February hits and, this time, you need to apply for another loan before even your rent comes out. You think back longingly to that point when you first started taking this loan and the money troubles you had had then. They had seemed huge at the time, but now you would kill to have that back again. Somewhere in February you make a decision that enough is enough. You couldn't go on this way. You do a bit of research on the internet and find out about debt management plans. In addition to the Wonga loan, you have an old credit card that you haven't used in years and yet still are struggling to empty, due to the interest they are now charging you and the lack of things that you are able to do about it because of the afore mentioned credit rating. You decide that you really have no choice. The credit rating is never going to improve with both these payments still outstanding so you decide to sort it out once and for all. You call up a charity called Stepchange and feel relief fall over you as they take over your finance issues whilst simultaneously treating you like you're their best friend.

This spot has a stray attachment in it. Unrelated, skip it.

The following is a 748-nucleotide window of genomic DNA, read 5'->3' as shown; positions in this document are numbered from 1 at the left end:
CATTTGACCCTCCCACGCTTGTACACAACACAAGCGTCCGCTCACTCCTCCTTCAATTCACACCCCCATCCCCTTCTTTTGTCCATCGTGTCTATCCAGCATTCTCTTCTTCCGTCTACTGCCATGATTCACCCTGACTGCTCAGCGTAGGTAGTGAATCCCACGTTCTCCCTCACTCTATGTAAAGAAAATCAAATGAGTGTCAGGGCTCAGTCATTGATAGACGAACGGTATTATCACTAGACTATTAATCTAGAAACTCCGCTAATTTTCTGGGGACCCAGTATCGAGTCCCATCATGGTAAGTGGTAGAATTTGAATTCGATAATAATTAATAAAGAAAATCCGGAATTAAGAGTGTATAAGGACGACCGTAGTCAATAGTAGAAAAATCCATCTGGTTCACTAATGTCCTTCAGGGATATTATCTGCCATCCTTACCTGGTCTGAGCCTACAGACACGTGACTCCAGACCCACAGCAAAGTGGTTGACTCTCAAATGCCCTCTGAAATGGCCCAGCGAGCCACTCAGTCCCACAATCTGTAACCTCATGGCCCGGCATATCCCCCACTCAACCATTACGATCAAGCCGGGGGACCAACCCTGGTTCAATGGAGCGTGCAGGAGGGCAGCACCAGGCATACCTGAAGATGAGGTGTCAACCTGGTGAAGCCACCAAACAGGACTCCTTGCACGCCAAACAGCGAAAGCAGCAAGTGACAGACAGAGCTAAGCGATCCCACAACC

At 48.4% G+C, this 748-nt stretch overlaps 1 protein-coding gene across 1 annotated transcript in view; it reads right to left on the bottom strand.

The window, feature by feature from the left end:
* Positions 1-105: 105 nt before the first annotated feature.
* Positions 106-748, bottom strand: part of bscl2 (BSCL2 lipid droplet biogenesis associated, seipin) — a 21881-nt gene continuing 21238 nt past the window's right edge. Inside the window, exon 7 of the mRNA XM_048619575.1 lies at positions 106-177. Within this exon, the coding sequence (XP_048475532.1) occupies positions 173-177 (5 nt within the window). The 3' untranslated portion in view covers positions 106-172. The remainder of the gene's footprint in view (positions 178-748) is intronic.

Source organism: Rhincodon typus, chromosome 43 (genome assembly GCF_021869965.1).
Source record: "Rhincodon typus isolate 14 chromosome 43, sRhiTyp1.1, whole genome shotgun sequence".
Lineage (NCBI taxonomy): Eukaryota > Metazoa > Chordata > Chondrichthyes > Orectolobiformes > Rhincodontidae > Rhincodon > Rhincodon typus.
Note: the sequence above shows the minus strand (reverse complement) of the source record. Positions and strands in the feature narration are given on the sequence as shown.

You sort everything out and begin the new plan. It feels amazing to have a manageable budget again. Things are still tight, but now you are back in control of the money and know exactly where it's going. You stop payments going out to both your credit card and Wonga and instead pay in more manageable sizes with Stepchange. You feel relief.

And then one day your bank account is almost empty again. You don't know how this happened. You make enquiries and see that Wonga, despite the fact they were informed you are on a debt management plan and therefore are no longer allowed to take the money out of your account, have gone ahead and done it anyway. You spend days on the phone with your bank asking for the money back. They refund you and begin inquiries with Wonga. You think that it was a low move, but are glad that at least it's over.

The following month another payment is taken out of your account by Wonga. You call your bank and Stepchange, and everything is reversed once more, even more restrictions having been put on your account to prevent any further payment being taken out. You begin to stress, annoyed that they've already been receiving payments via Stepchange and are still trying to take the full amount out of your account. You take solace in the fact that the bank have restricted any further payments from going out to an even further extent than they had the month prior.